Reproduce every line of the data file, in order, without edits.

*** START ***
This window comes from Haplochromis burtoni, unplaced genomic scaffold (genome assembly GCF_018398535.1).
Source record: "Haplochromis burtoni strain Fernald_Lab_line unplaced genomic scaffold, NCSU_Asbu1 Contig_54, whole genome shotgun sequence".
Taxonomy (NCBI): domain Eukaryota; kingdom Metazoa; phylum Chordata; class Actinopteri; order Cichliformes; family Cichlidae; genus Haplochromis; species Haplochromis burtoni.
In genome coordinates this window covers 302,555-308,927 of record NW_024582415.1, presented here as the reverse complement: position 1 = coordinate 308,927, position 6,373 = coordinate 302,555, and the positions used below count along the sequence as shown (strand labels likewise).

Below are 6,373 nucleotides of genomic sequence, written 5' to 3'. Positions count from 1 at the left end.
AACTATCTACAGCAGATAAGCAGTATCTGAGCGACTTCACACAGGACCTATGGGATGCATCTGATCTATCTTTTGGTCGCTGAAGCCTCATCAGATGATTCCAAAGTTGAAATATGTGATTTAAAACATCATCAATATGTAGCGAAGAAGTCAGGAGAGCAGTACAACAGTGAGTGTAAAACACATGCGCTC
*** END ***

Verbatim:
This window comes from Haplochromis burtoni, unplaced genomic scaffold (genome assembly GCF_018398535.1).
Source record: "Haplochromis burtoni strain Fernald_Lab_line unplaced genomic scaffold, NCSU_Asbu1 Contig_54, whole genome shotgun sequence".
Taxonomy (NCBI): domain Eukaryota; kingdom Metazoa; phylum Chordata; class Actinopteri; order Cichliformes; family Cichlidae; genus Haplochromis; species Haplochromis burtoni.
In genome coordinates this window covers 302,555-308,927 of record NW_024582415.1, presented here as the reverse complement: position 1 = coordinate 308,927, position 6,373 = coordinate 302,555, and the positions used below count along the sequence as shown (strand labels likewise).

Below are 6,373 nucleotides of genomic sequence, written 5' to 3'. Positions count from 1 at the left end.
AACTATCTACAGCAGATAAGCAGTATCTGAGCGACTTCACACAGGACCTATGGGATGCATCTGATCTATCTTTTGGTCGCTGAAGCCTCATCAGATGATTCCAAAGTTGAAATATGTGATTTAAAACATCATCAATATGTAGCGAAGAAGTCAGGAGAGCAGTACAACAGTGAGTGTAAAACACATGCGCTC